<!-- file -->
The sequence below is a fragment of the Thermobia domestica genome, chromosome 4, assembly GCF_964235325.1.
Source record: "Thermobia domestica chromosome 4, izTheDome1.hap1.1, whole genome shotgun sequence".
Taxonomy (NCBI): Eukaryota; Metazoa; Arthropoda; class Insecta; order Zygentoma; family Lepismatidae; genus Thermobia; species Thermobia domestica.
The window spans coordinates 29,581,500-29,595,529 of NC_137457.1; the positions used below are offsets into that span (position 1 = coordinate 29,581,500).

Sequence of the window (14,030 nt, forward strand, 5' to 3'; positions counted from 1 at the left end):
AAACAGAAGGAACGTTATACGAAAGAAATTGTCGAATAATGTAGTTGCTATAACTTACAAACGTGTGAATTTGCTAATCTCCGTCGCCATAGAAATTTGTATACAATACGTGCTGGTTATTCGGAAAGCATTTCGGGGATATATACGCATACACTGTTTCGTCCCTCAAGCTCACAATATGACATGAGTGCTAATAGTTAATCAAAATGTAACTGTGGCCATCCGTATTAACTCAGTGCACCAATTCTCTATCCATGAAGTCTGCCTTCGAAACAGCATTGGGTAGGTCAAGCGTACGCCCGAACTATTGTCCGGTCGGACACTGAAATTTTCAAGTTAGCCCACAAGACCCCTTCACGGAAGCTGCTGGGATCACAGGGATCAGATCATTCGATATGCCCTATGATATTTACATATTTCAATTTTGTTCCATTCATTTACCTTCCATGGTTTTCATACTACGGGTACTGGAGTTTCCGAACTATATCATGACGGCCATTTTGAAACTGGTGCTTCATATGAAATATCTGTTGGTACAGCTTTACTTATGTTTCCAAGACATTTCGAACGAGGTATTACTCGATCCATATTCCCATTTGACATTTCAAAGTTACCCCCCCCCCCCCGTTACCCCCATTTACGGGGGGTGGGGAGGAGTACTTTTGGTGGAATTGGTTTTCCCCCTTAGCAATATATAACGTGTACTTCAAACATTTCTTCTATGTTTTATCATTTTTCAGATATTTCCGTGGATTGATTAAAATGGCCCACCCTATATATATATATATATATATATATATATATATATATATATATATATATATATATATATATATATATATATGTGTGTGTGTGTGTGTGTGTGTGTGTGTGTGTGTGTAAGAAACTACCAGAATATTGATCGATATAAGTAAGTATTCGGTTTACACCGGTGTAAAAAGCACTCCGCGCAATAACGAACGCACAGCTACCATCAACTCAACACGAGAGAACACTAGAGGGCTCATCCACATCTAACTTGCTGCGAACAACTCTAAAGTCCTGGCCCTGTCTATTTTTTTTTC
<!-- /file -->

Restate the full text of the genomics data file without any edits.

The sequence below is a fragment of the Thermobia domestica genome, chromosome 4, assembly GCF_964235325.1.
Source record: "Thermobia domestica chromosome 4, izTheDome1.hap1.1, whole genome shotgun sequence".
Taxonomy (NCBI): Eukaryota; Metazoa; Arthropoda; class Insecta; order Zygentoma; family Lepismatidae; genus Thermobia; species Thermobia domestica.
The window spans coordinates 29,581,500-29,595,529 of NC_137457.1; the positions used below are offsets into that span (position 1 = coordinate 29,581,500).

Sequence of the window (14,030 nt, forward strand, 5' to 3'; positions counted from 1 at the left end):
AAACAGAAGGAACGTTATACGAAAGAAATTGTCGAATAATGTAGTTGCTATAACTTACAAACGTGTGAATTTGCTAATCTCCGTCGCCATAGAAATTTGTATACAATACGTGCTGGTTATTCGGAAAGCATTTCGGGGATATATACGCATACACTGTTTCGTCCCTCAAGCTCACAATATGACATGAGTGCTAATAGTTAATCAAAATGTAACTGTGGCCATCCGTATTAACTCAGTGCACCAATTCTCTATCCATGAAGTCTGCCTTCGAAACAGCATTGGGTAGGTCAAGCGTACGCCCGAACTATTGTCCGGTCGGACACTGAAATTTTCAAGTTAGCCCACAAGACCCCTTCACGGAAGCTGCTGGGATCACAGGGATCAGATCATTCGATATGCCCTATGATATTTACATATTTCAATTTTGTTCCATTCATTTACCTTCCATGGTTTTCATACTACGGGTACTGGAGTTTCCGAACTATATCATGACGGCCATTTTGAAACTGGTGCTTCATATGAAATATCTGTTGGTACAGCTTTACTTATGTTTCCAAGACATTTCGAACGAGGTATTACTCGATCCATATTCCCATTTGACATTTCAAAGTTACCCCCCCCCCCCCGTTACCCCCATTTACGGGGGGTGGGGAGGAGTACTTTTGGTGGAATTGGTTTTCCCCCTTAGCAATATATAACGTGTACTTCAAACATTTCTTCTATGTTTTATCATTTTTCAGATATTTCCGTGGATTGATTAAAATGGCCCACCCTATATATATATATATATATATATATATATATATATATATATATATATATATATATATATATATATATATATGTGTGTGTGTGTGTGTGTGTGTGTGTGTGTGTGTGTAAGAAACTACCAGAATATTGATCGATATAAGTAAGTATTCGGTTTACACCGGTGTAAAAAGCACTCCGCGCAATAACGAACGCACAGCTACCATCAACTCAACACGAGAGAACACTAGAGGGCTCATCCACATCTAACTTGCTGCGAACAACTCTAAAGTCCTGGCCCTGTCTATTTTTTTTTC